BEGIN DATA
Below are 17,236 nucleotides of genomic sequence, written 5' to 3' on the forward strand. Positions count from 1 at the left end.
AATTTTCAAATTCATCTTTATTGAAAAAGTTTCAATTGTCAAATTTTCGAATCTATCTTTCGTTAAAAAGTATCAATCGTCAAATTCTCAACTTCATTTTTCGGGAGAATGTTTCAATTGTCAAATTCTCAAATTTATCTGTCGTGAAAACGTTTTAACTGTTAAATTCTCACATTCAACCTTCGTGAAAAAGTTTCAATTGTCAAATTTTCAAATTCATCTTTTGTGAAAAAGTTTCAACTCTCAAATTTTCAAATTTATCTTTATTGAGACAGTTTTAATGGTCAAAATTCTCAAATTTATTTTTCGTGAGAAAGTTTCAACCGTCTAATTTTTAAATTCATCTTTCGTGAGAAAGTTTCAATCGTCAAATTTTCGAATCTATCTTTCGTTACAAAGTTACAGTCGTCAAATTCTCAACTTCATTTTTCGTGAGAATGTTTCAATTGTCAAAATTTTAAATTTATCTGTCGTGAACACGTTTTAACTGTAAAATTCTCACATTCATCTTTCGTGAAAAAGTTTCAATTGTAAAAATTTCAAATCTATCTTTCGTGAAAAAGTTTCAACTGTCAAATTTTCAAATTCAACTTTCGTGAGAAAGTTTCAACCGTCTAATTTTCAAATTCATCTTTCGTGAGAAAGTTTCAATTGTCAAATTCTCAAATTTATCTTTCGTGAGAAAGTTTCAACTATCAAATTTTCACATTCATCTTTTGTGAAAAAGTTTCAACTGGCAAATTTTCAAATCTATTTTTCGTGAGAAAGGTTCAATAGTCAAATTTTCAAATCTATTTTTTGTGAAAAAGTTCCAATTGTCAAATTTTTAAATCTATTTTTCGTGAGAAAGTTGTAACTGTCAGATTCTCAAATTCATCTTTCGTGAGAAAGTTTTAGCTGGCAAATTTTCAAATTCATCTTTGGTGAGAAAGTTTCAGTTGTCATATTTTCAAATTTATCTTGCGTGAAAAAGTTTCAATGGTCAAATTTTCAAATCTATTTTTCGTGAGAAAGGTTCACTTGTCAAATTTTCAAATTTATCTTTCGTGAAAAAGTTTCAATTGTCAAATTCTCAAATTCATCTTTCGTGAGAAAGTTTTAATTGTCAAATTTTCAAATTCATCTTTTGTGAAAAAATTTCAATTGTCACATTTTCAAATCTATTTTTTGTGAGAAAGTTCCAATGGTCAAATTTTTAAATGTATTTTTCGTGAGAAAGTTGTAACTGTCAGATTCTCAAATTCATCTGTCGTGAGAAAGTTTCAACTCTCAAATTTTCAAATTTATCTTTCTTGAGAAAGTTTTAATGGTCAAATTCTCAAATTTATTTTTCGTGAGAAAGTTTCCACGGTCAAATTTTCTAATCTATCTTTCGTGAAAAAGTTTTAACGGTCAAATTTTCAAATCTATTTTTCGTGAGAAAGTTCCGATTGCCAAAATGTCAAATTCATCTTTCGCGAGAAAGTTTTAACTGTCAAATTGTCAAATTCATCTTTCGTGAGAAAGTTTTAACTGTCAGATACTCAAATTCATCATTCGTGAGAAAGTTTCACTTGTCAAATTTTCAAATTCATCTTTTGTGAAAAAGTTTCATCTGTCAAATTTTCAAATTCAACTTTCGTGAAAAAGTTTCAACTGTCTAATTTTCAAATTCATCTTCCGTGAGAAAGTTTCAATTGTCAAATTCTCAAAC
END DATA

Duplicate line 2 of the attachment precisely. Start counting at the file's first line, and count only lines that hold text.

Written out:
AATTTTCAAATTCATCTTTATTGAAAAAGTTTCAATTGTCAAATTTTCGAATCTATCTTTCGTTAAAAAGTATCAATCGTCAAATTCTCAACTTCATTTTTCGGGAGAATGTTTCAATTGTCAAATTCTCAAATTTATCTGTCGTGAAAACGTTTTAACTGTTAAATTCTCACATTCAACCTTCGTGAAAAAGTTTCAATTGTCAAATTTTCAAATTCATCTTTTGTGAAAAAGTTTCAACTCTCAAATTTTCAAATTTATCTTTATTGAGACAGTTTTAATGGTCAAAATTCTCAAATTTATTTTTCGTGAGAAAGTTTCAACCGTCTAATTTTTAAATTCATCTTTCGTGAGAAAGTTTCAATCGTCAAATTTTCGAATCTATCTTTCGTTACAAAGTTACAGTCGTCAAATTCTCAACTTCATTTTTCGTGAGAATGTTTCAATTGTCAAAATTTTAAATTTATCTGTCGTGAACACGTTTTAACTGTAAAATTCTCACATTCATCTTTCGTGAAAAAGTTTCAATTGTAAAAATTTCAAATCTATCTTTCGTGAAAAAGTTTCAACTGTCAAATTTTCAAATTCAACTTTCGTGAGAAAGTTTCAACCGTCTAATTTTCAAATTCATCTTTCGTGAGAAAGTTTCAATTGTCAAATTCTCAAATTTATCTTTCGTGAGAAAGTTTCAACTATCAAATTTTCACATTCATCTTTTGTGAAAAAGTTTCAACTGGCAAATTTTCAAATCTATTTTTCGTGAGAAAGGTTCAATAGTCAAATTTTCAAATCTATTTTTTGTGAAAAAGTTCCAATTGTCAAATTTTTAAATCTATTTTTCGTGAGAAAGTTGTAACTGTCAGATTCTCAAATTCATCTTTCGTGAGAAAGTTTTAGCTGGCAAATTTTCAAATTCATCTTTGGTGAGAAAGTTTCAGTTGTCATATTTTCAAATTTATCTTGCGTGAAAAAGTTTCAATGGTCAAATTTTCAAATCTATTTTTCGTGAGAAAGGTTCACTTGTCAAATTTTCAAATTTATCTTTCGTGAAAAAGTTTCAATTGTCAAATTCTCAAATTCATCTTTCGTGAGAAAGTTTTAATTGTCAAATTTTCAAATTCATCTTTTGTGAAAAAATTTCAATTGTCACATTTTCAAATCTATTTTTTGTGAGAAAGTTCCAATGGTCAAATTTTTAAATGTATTTTTCGTGAGAAAGTTGTAACTGTCAGATTCTCAAATTCATCTGTCGTGAGAAAGTTTCAACTCTCAAATTTTCAAATTTATCTTTCTTGAGAAAGTTTTAATGGTCAAATTCTCAAATTTATTTTTCGTGAGAAAGTTTCCACGGTCAAATTTTCTAATCTATCTTTCGTGAAAAAGTTTTAACGGTCAAATTTTCAAATCTATTTTTCGTGAGAAAGTTCCGATTGCCAAAATGTCAAATTCATCTTTCGCGAGAAAGTTTTAACTGTCAAATTGTCAAATTCATCTTTCGTGAGAAAGTTTTAACTGTCAGATACTCAAATTCATCATTCGTGAGAAAGTTTCACTTGTCAAATTTTCAAATTCATCTTTTGTGAAAAAGTTTCATCTGTCAAATTTTCAAATTCAACTTTCGTGAAAAAGTTTCAACTGTCTAATTTTCAAATTCATCTTCCGTGAGAAAGTTTCAATTGTCAAATTCTCAAAC